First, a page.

4. Every effort is made by the Cayman Islands to pass legislation that tracks the demands of the market. Recently our Companies Law was amended to provide for so-called "segregated portfolio companies", ideal for the rent-a-captive market by offering attractive isolated risk options to the insurance manager and its clients.
  5. Perhaps most important of all, the Cayman Islands Monetary Authority itself provides a practical but highly focused regulatory framework designed to allow the market to thrive subject to oversight that is every bit as exacting as that provided onshore. The main difference between onshore regulation and regulation here, however, is simply the "personal touch" of the Insurance Supervision Department, which managers and clients alike find attractive and helpful. Personal meetings with the regulators are encouraged. Thus, more likely than not, the directors of licensed insurers know their regulator here personally. And close contact is maintained between the regulators and the local insurance managers so that instant communication with the regulators may be achieved, through those managers, by every captive licensed in the Cayman Islands.

But the licensing of captives in Cayman tells only part of the story. In addition to captives, the Insurance Department has encouraged two further products to develop:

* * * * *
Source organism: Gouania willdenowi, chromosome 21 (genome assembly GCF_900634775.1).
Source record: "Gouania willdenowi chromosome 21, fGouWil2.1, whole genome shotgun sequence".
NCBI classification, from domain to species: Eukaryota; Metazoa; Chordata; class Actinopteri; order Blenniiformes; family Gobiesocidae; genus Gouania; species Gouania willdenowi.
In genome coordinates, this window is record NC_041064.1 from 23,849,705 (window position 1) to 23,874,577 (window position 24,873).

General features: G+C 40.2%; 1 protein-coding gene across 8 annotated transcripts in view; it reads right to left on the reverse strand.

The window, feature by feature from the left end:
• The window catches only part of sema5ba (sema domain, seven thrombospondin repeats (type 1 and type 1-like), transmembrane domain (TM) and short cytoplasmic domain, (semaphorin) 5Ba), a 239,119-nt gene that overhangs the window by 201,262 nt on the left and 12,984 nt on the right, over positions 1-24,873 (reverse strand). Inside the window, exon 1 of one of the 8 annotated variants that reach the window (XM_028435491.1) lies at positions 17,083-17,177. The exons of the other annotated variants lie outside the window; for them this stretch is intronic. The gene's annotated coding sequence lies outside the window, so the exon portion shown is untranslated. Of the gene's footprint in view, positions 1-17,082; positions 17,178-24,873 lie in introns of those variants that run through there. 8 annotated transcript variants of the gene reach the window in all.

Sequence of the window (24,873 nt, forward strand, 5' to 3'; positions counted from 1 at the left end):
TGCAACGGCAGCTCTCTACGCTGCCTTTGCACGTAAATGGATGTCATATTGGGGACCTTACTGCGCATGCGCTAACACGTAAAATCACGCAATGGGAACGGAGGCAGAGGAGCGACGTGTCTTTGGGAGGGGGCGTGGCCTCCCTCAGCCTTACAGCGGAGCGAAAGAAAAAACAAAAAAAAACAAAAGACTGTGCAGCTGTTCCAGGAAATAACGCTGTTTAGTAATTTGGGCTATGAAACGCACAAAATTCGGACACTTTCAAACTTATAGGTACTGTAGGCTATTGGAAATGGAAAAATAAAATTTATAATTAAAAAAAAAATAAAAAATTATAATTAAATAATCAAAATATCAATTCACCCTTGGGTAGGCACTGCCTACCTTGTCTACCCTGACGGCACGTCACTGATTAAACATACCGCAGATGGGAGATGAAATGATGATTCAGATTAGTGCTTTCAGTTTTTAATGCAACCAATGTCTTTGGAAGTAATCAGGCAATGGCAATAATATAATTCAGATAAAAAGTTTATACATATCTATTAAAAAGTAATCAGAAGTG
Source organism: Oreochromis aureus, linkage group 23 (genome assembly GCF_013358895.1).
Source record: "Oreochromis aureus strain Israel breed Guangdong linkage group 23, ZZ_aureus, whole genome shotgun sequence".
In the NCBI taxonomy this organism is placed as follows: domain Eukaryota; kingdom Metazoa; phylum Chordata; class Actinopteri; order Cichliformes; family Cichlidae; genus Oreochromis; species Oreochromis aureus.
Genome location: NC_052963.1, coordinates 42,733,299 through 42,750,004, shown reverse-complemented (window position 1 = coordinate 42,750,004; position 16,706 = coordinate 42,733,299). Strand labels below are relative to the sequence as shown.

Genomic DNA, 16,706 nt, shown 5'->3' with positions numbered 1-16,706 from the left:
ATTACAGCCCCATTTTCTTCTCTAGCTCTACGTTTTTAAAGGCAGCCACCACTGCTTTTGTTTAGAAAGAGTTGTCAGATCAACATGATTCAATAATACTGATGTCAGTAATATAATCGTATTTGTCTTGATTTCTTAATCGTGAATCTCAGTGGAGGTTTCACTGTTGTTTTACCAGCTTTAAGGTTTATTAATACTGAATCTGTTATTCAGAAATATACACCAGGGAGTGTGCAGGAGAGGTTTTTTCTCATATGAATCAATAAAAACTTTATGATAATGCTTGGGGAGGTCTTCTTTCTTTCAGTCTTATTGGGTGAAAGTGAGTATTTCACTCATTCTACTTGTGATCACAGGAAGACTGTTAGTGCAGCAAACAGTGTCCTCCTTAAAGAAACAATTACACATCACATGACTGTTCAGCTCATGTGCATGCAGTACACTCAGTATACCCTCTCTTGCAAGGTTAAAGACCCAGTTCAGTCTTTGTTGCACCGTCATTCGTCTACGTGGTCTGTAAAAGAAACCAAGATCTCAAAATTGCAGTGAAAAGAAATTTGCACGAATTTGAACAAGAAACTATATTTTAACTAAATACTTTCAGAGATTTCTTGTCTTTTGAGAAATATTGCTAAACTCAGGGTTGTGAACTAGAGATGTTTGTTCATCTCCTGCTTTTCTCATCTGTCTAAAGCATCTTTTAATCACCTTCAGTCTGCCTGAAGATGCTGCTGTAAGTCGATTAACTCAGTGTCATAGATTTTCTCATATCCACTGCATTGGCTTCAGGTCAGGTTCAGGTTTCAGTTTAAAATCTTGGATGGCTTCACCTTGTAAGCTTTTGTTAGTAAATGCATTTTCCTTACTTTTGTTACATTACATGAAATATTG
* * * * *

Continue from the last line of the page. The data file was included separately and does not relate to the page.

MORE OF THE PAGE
Catastrophe Bonds, pursuant to which insurers and insureds have used structured financial products to place cover by accessing the capital markets rather than through the traditional reinsurance or insurance markets. In the typical catastrophe bond transaction an "orphan" Cayman Islands special purpose company ("SPC") owned by a Cayman Islands trust company as trustee of a charitable trust is formed and licensed as a restricted insurance company. As a restricted insurance company no particular minimum net worth requirement is imposed which has the beneficial effect in keeping transaction costs low. The SPC enters into a reinsurance agreement, swap transaction or similar contract, typically with an insurance company, pursuant to which periodic payments are made by the counterparty and the SPC is obligated to pay a lump sum in certain eventualities (e.g. an earthquake of a particular magnitude in a particular location). The potential payment obligation of the SPC is secured by the deposit of collateral with a trustee. In order to fund its obligations the SPC issues notes in the capital markets, the terms of which pass through the periodic payments made to the SPC by the counterparty but whose principal amount is reduced in the event the SPC must make payments to the counterparty upon the happening of the relevant "catastrophe" event and the principal of the notes is therefore at risk.